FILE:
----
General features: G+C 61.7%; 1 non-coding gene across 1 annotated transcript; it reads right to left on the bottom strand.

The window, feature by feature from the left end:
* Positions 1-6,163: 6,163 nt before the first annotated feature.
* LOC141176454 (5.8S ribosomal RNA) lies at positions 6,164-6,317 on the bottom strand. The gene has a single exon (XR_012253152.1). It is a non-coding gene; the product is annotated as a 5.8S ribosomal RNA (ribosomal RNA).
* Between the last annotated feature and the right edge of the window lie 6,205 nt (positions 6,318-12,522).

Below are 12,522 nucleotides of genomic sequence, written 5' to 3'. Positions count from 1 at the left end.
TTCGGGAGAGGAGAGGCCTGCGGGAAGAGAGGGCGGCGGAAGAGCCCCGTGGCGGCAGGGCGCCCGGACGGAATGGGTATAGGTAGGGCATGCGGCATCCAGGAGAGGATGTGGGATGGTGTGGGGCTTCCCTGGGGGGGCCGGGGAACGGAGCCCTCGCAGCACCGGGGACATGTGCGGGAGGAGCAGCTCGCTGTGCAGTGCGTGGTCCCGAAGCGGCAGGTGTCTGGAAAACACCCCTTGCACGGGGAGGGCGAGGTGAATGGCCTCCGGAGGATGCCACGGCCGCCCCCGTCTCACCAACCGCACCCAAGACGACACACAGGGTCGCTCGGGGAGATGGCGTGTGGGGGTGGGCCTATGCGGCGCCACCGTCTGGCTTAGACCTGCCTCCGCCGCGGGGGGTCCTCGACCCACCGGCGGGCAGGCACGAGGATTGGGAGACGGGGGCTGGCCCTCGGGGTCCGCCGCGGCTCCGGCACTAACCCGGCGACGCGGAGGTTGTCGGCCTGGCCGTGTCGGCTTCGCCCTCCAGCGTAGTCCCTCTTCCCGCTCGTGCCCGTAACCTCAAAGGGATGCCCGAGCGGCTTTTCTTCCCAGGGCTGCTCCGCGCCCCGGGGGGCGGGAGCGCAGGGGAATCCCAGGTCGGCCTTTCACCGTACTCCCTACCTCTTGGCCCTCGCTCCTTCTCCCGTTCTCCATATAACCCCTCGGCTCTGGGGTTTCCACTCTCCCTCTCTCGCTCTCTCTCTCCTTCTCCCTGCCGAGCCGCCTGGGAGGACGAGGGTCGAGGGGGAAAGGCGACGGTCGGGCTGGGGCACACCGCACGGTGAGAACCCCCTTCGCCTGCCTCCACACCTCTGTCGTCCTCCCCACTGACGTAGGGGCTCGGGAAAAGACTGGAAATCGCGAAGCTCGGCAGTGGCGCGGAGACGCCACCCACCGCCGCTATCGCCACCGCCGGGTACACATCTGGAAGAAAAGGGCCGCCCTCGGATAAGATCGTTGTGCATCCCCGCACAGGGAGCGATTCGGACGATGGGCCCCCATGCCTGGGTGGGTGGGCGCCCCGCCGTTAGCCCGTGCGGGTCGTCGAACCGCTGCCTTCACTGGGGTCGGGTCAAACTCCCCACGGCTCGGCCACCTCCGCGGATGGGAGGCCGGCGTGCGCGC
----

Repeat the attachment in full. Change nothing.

General features: G+C 61.7%; 1 non-coding gene across 1 annotated transcript; it reads right to left on the bottom strand.

The window, feature by feature from the left end:
* Positions 1-6,163: 6,163 nt before the first annotated feature.
* LOC141176454 (5.8S ribosomal RNA) lies at positions 6,164-6,317 on the bottom strand. The gene has a single exon (XR_012253152.1). It is a non-coding gene; the product is annotated as a 5.8S ribosomal RNA (ribosomal RNA).
* Between the last annotated feature and the right edge of the window lie 6,205 nt (positions 6,318-12,522).

Below are 12,522 nucleotides of genomic sequence, written 5' to 3'. Positions count from 1 at the left end.
TTCGGGAGAGGAGAGGCCTGCGGGAAGAGAGGGCGGCGGAAGAGCCCCGTGGCGGCAGGGCGCCCGGACGGAATGGGTATAGGTAGGGCATGCGGCATCCAGGAGAGGATGTGGGATGGTGTGGGGCTTCCCTGGGGGGGCCGGGGAACGGAGCCCTCGCAGCACCGGGGACATGTGCGGGAGGAGCAGCTCGCTGTGCAGTGCGTGGTCCCGAAGCGGCAGGTGTCTGGAAAACACCCCTTGCACGGGGAGGGCGAGGTGAATGGCCTCCGGAGGATGCCACGGCCGCCCCCGTCTCACCAACCGCACCCAAGACGACACACAGGGTCGCTCGGGGAGATGGCGTGTGGGGGTGGGCCTATGCGGCGCCACCGTCTGGCTTAGACCTGCCTCCGCCGCGGGGGGTCCTCGACCCACCGGCGGGCAGGCACGAGGATTGGGAGACGGGGGCTGGCCCTCGGGGTCCGCCGCGGCTCCGGCACTAACCCGGCGACGCGGAGGTTGTCGGCCTGGCCGTGTCGGCTTCGCCCTCCAGCGTAGTCCCTCTTCCCGCTCGTGCCCGTAACCTCAAAGGGATGCCCGAGCGGCTTTTCTTCCCAGGGCTGCTCCGCGCCCCGGGGGGCGGGAGCGCAGGGGAATCCCAGGTCGGCCTTTCACCGTACTCCCTACCTCTTGGCCCTCGCTCCTTCTCCCGTTCTCCATATAACCCCTCGGCTCTGGGGTTTCCACTCTCCCTCTCTCGCTCTCTCTCTCCTTCTCCCTGCCGAGCCGCCTGGGAGGACGAGGGTCGAGGGGGAAAGGCGACGGTCGGGCTGGGGCACACCGCACGGTGAGAACCCCCTTCGCCTGCCTCCACACCTCTGTCGTCCTCCCCACTGACGTAGGGGCTCGGGAAAAGACTGGAAATCGCGAAGCTCGGCAGTGGCGCGGAGACGCCACCCACCGCCGCTATCGCCACCGCCGGGTACACATCTGGAAGAAAAGGGCCGCCCTCGGATAAGATCGTTGTGCATCCCCGCACAGGGAGCGATTCGGACGATGGGCCCCCATGCCTGGGTGGGTGGGCGCCCCGCCGTTAGCCCGTGCGGGTCGTCGAACCGCTGCCTTCACTGGGGTCGGGTCAAACTCCCCACGGCTCGGCCACCTCCGCGGATGGGAGGCCGGCGTGCGCGC